Raising Puppies Right

Pictures courtesy of Jazzy's 11 Puppy litter aka the "alien 11" (named for the very crowded and alien looking xray taken)

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   A very pregnant Jazzy          Rearranging her whelping box to her own specifications      

 

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We learn their differences so we can identify them without subjecting them to dangerous ribbon collars or nailpolish marks. In this litter the only differences were their belly markings! So I made a cheat sheet and memorized it!   Note the cheat sheet on the wall! It wasn't easy with 11! This also helps us learn their personalities from an early age because we know them well, you get a puppy that fits your circumstances  best.

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Mom and her new puppies  

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  Safe enclosed play area for the newly moble pups

Before they are even born, mom can hang out and nest in the whelping box so she's familiar with her surroundings and comfortable.  At first the puppies are raised first in the bedroom next to ours so we can hear everything going on. Then, when the pups are old enough, they move to our back room where we can provide an enriched environment with lots of toys, tunnels, and easy access to outside (for potty training) and lots of contact with us and our other dogs.  

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Riggs babysitting a 2 week old puppy and teaching him to appreciate TV

From the day they are born they are held and cuddled.  They spend time hanging out with mom, and when their ears and eyes open, listen to the sounds of a home - a running dishwasher, a loud TV, a closing door.  They grow up as part of our family and the pack.  We give them temporary "puppy names" so each can become an individual and we can get to know who they are as individuals.   No two puppies are ever alike and each has special traits and characteristics that make it special.  The puppies are wormed at least twice and vet checked.

       
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Once they're mobile, they move to Romper Room...an enriched environment with lots of toys and a  play area that they can explore safely.  This area is also under our bedroom window so we can supervise EVERYTHING that goes on - day or night. By now their new families that live nearby have been visiting often and know the whole gang really well.  The families that live too far to visit often can keep tabs on everyone by webcam.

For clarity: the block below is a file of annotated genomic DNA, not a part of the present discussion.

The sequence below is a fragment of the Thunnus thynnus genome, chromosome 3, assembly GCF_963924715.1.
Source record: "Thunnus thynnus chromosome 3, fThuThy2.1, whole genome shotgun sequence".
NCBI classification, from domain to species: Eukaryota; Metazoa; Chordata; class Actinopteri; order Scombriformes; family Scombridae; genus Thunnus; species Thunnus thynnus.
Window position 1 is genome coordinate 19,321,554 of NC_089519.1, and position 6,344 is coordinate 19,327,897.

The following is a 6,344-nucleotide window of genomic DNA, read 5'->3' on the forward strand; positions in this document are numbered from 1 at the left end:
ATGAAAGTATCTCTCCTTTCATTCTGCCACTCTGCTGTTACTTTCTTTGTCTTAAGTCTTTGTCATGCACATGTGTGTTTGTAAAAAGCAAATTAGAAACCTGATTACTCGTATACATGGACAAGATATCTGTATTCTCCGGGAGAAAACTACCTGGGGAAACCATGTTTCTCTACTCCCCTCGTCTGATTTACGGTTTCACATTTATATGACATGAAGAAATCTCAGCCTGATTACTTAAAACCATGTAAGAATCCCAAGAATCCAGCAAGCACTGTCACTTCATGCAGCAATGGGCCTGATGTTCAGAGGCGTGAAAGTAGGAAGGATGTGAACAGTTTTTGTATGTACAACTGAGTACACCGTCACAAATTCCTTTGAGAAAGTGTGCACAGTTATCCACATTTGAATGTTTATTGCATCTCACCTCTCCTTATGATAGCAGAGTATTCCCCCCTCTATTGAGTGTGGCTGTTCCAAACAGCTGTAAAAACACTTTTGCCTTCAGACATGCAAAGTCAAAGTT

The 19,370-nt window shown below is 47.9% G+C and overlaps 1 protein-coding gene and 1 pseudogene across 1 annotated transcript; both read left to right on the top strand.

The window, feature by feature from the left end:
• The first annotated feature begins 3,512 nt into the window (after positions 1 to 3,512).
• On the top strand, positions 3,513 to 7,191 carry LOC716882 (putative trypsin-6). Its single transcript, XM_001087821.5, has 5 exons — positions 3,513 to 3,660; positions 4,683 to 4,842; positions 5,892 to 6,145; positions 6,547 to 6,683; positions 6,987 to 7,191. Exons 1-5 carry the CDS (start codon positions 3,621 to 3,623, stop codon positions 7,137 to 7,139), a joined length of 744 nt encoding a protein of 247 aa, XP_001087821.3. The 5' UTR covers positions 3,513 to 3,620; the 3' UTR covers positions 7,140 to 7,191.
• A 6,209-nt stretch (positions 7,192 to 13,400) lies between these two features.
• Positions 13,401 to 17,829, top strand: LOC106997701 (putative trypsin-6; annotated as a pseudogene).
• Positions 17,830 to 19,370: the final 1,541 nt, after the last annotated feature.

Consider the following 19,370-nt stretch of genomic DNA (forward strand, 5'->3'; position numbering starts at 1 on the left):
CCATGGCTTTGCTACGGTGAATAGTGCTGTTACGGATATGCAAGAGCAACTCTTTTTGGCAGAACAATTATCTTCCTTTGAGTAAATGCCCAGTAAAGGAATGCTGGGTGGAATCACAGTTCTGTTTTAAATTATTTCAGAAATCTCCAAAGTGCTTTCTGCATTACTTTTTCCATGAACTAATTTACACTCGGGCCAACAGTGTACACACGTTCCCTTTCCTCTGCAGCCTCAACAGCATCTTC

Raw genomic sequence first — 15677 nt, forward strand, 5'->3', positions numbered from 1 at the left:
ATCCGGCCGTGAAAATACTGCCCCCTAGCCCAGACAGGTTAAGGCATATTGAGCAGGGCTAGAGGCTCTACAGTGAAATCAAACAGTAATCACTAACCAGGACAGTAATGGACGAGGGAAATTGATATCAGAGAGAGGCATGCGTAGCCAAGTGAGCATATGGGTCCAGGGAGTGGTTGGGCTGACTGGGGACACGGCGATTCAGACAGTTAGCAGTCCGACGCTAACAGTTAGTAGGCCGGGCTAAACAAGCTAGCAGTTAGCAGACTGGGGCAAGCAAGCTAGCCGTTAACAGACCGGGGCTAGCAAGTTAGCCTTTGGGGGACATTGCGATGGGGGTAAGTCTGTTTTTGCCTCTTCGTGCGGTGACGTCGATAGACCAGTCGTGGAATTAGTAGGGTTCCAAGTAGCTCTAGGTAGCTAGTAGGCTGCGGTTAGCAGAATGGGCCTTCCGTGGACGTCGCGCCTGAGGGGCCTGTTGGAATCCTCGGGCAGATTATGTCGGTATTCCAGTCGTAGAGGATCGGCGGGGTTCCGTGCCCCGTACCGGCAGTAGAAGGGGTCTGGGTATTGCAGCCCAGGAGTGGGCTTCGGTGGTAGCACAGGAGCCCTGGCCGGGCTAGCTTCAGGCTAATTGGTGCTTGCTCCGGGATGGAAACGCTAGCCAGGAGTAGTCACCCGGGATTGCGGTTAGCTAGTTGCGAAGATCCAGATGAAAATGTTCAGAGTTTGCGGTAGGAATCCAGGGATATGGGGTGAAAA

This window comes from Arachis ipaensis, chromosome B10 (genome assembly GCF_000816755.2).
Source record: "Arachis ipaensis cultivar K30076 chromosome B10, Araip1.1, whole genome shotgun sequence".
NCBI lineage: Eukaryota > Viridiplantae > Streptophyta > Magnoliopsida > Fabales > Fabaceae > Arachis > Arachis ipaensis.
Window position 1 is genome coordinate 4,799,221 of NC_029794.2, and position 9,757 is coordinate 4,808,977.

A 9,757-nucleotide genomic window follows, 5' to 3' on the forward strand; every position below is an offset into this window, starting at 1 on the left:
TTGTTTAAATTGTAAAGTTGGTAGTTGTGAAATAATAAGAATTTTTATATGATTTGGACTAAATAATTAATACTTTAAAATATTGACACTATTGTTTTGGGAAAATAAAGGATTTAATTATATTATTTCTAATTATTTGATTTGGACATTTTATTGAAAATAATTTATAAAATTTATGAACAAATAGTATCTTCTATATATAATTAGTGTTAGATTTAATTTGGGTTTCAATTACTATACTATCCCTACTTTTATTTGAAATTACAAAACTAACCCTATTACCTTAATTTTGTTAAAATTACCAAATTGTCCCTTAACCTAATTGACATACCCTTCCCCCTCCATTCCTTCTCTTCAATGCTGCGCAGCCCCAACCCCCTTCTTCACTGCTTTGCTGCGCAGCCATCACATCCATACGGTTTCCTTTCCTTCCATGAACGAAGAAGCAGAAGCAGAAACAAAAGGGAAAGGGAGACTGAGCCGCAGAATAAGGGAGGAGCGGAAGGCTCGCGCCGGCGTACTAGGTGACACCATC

We raise them on terrycloth towels and ceramic tile floor rather than newspaper or carpet because towels and floor can be disinfected daily (or more often if necessary) so the pups learn to be clean.  (If you've ever smelled or stepped in wet newspaper, you know what I mean).  Many of our pups have immediately "buried" their feces with a corner of a towel to keep the area "clean" by themselves.  Our puppies have many different types of toys to play with and learn the difference between "food" and "toys", so will rarely swallow toys or other foreign objects, unlike many kenneled dogs we know.   This is about the time they get their first shots.

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Music apprciation class and lots of sunlight and fresh air. Mom can come and go as she pleases.

About this time, the pups are also allowed to explore the rest of our house under supervision where they experience stairs, carpet, lineoleum, wood floors, ceramic tile, plants, cactus, and lots of trouble!    They learn what "no" means when they discover and try and dig in a plant, or find an electrical cord.   They learn their temporary "puppy names" and discover they have an identity apart from the "litter".  All this time the entire pack, especially mom and our adult dogs helps raise the pups to have wonderful "dog manners" while we teach the people rules.

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  At 5 weeks they are allowed to play outside to experience all sorts of surfaces - grass, rocks, cement, wood deck, dirt, bushes.  We begin teaching them not to dig, walking on a loose lead, and they get to play the grass,  They get their first puppy shots and are wormed again.  If it's warm outside, they even have a pool!  We take pictures constantly!    Mom is with them the entire time, teaching, and weaning gradually.  The other dogs visit in their area in the house and play with them outside. They get to play in crates in preparation for future crate training.

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Lots of outside play with Mom and the big dogs too!

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At 6-7 weeks we temperament test each puppy to determine his strengths and weaknesses, and begin considering which home each puppy should go to, though our final decision is not made until the final week.   At 7-8 weeks the pups get their first outings and car rides:   to the vet for health checks; for a ride in a grocery cart at the hardware store; or a visit to their potential new home.  Most pups enjoy this as they are the center of attention!  About this time they are microchipped and registered.

At 9 weeks they are ready to go home.   This is the hardest time for us.  We have to say goodbye.  (I usually cry a lot even though by now I know the homes they are going to are wonderful...).    But then I start bugging YOU for pictures and visits!  Everything comes full circle and we've made wonderful new friends and our pups are in great homes.  We can relax...until we see another breeder's puppies and begin to think...